As the weeks and months passed after Dustin Poirier’s December 2021 bout against Charles Oliveira, fans eagerly anticipated his next move, but the former interim lightweight champion, while a little antsy to return to the Octagon, didn’t lose his mind over the wait.
“It's hard to lose it twice,” he laughed. “It's already gone. So I was content but, at the same time, I wanted to fight. I stayed in the gym, helping other guys, made a few trips down to South Florida to keep me sharp, trained with the local fighters in Louisiana, worked on other business things that I had going on, and was being a father and being a husband. I got to catch up a little bit on life, but was still an active fighter, so I had to stay in the gym, as well. If history's shown me anything in the past after these long layoffs, I always come and have a great performance because I'm not burned out.”
If history repeats itself, Poirier will deliver a heck of a show in his Saturday bout against Michael Chandler, a matchup fans have been eagerly waiting for ever since it was announced. The reasons are simple: Poirier and Chandler never met a Pier Six brawl they didn’t like, and that has made them two of the premier action heroes of this era. Yet while the pair are expected to deliver 15 minutes or less of violence in Madison Square Garden, does Poirier ever feel insulted that fans want him to have to walk through fire every time to double his paycheck?
“I know it's not good for you long-term, but those are the kind of fights I've always wanted to be involved in and be part of, fights that the fans say that type of stuff about, fights that make me nervous,” Poirier said. “I like that. I'd like to get in there and it be a smooth, clean night and go home, but this is fist fighting.”
And few have done it better over the last several years than Poirier. Yet despite the wins over the likes of Conor McGregor, Dan Hooker, Max Holloway, Eddie Alvarez, Justin Gaethje and Anthony Pettis, as you saw, he still gets nervous before every fight.
“When that goes away, it's time to stop,” he admits. “I think it sounds weird to people because they don't expect a fighter to say that because these fighters try to protect their aura. But I'm a human being and a man and I know no matter how hard I work here for the last nine weeks, that I can go in there and it's the theater of the unknown, right? I can get hit with a shot that I didn't see, and I can outwork this guy tenfold in the gym and go out there and still lose. If that doesn't make you nervous, that you've done all this work and there's a chance you still might go home the loser, you're in the wrong business. You should be nervous. It's a dangerous man.”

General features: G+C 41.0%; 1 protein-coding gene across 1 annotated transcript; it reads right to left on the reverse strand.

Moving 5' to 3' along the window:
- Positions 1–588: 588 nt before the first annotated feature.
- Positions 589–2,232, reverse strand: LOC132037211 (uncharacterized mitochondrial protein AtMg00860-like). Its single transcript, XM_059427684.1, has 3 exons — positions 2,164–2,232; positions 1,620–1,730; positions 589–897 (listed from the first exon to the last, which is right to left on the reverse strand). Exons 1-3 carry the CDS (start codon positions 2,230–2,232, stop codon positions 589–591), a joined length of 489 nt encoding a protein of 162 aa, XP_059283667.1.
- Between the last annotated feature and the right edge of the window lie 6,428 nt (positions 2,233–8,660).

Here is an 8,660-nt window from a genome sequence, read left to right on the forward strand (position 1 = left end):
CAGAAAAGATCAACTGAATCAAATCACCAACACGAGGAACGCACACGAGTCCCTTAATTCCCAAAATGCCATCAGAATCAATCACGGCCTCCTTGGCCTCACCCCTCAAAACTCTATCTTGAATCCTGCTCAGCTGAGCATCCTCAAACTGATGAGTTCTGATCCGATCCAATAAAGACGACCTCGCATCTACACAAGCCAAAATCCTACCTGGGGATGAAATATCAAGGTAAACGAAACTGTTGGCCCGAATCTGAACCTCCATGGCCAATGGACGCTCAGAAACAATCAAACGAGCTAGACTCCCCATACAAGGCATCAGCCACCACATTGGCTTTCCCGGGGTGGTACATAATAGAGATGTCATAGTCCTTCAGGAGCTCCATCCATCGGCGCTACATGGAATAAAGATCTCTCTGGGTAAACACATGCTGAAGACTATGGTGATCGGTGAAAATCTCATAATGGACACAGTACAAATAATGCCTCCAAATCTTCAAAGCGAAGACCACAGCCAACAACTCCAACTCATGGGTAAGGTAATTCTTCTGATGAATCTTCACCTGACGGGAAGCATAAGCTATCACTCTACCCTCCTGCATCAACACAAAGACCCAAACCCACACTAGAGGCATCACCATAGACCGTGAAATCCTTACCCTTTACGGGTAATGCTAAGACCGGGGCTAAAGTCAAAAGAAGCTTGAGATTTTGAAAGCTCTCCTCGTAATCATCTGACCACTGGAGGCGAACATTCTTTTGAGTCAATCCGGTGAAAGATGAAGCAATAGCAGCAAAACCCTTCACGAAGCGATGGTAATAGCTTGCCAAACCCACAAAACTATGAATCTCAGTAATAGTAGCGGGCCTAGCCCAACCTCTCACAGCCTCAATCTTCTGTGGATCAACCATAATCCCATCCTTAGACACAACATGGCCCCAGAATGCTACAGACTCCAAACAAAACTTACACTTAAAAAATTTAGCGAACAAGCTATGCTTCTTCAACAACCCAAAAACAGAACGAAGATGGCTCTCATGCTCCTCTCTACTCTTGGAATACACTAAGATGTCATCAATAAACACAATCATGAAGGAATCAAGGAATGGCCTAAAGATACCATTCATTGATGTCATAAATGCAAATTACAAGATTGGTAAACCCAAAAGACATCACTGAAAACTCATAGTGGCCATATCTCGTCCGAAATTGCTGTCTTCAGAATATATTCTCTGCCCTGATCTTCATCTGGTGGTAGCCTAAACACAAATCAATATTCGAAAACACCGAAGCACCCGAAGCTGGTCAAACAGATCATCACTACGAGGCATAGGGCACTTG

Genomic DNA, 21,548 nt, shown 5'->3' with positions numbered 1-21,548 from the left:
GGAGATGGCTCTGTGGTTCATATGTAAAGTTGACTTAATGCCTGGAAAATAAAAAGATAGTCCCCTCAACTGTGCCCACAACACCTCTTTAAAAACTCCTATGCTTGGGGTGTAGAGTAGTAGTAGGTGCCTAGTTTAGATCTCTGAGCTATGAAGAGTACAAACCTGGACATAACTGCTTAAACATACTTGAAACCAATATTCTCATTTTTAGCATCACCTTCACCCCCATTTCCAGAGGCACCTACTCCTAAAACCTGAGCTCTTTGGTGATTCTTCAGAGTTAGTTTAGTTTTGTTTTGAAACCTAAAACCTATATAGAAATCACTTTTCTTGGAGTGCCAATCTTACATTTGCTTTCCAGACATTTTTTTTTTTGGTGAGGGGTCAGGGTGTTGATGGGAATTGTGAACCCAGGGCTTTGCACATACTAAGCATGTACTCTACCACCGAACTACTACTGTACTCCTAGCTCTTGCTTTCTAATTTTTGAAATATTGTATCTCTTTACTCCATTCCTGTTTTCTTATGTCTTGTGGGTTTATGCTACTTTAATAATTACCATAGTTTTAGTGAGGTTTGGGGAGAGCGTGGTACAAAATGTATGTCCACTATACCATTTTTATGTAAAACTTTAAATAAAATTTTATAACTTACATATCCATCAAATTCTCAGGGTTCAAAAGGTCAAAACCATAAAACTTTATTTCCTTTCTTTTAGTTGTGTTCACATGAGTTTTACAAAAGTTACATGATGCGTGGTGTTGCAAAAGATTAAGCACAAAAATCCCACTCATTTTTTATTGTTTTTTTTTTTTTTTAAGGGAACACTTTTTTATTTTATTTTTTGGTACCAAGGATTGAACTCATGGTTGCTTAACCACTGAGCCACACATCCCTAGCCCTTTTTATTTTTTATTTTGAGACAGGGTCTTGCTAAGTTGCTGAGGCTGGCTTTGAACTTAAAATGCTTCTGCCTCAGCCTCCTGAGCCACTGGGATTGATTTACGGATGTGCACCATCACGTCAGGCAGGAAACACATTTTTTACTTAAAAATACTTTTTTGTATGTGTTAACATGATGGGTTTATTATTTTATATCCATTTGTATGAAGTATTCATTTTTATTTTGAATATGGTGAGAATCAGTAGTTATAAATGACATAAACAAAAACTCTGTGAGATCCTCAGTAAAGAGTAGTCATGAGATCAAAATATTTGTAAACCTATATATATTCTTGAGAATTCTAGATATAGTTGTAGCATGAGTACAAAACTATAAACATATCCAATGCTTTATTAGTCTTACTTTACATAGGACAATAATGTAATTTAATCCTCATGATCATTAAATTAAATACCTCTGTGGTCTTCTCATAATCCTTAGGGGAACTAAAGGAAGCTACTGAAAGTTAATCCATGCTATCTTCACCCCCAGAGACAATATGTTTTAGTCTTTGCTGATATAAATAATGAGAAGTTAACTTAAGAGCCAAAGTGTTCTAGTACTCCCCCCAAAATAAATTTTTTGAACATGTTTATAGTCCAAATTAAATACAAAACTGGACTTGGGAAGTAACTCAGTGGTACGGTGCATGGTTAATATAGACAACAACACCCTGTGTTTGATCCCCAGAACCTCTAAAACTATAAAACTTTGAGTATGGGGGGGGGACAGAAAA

In the fight business, the old adage is that the nerves keep you sharp, and that the trick is getting those butterflies in your stomach to fly in formation. Poirier isn’t new to this, having heard it from one of his mentors, former UFC star Yves Edwards, when he cornered him for his last fight.
“He (Edwards) said, ‘Dude, it never goes away; this is my 80th fight and it never goes away.’”
So when Poirier is in the locker room about to face Chandler, those feelings will be all too real.
“I feel the same way every time,” he said. “I'm scared to death, but I'm not afraid to say it. That's the thing a lot of these fighters try to protect and hide, and they don't feel comfortable being themselves, but I'm still gonna go out there and put it on the line and fight my ass off, I promise you that. But I'm nervous. I don't want to fail.”
Failure isn’t a regular part of the Poirier resume, but he has felt the sting of defeat before. The trick is using that sting to propel you on to greater things, and “The Diamond” has always done that. But, having done all he has in the Octagon and outside of it, does he still need to hear the roar of the crowd and the thrill of the fight?
It's definitely a want,” Poirier said. “For so many years I needed it. Fighting three times a year in these big fights, on that third fight that year, there's going through camp, another grinding camp, and then you get to fight week and all the emotions, and sometimes I sit back and think I'd rather be any other place than here right now. And then you get out of it and have an 11-month layoff and you think there's no other place I'd rather be than in that place again. So it's a love-hate. It's crazy, the mental part of it for me. But I don't do this because I have to. So many years I had to because I didn't have a safety net. I do this because I want to. I feel good, I'm healthy and I know I can beat these guys.”
And doing it because he wants to makes Dustin Poirier more dangerous than he’s ever been. So, at 33, does that mean he’s got the rest of his prime planned out? Not exactly.
“I take it fight-by-fight,” he said. “I don't like to look too far because so many times I've done that. Honestly, nothing matters until Saturday. Whatever's gonna happen after that, November 12 has to happen first. So I can't look that far. I look at what I have, and that's November 12th, Madison Square Garden, and that's it. Show up my best, give it my all, and see what happens.”
UFC 281: Adesanya vs Pereira took place live from Madison Square Garden in New York City on November 12, 2022. See the Final Results, Official Scorecards, and Who Won Bonuses - and relive the action on UFC Fight Pass!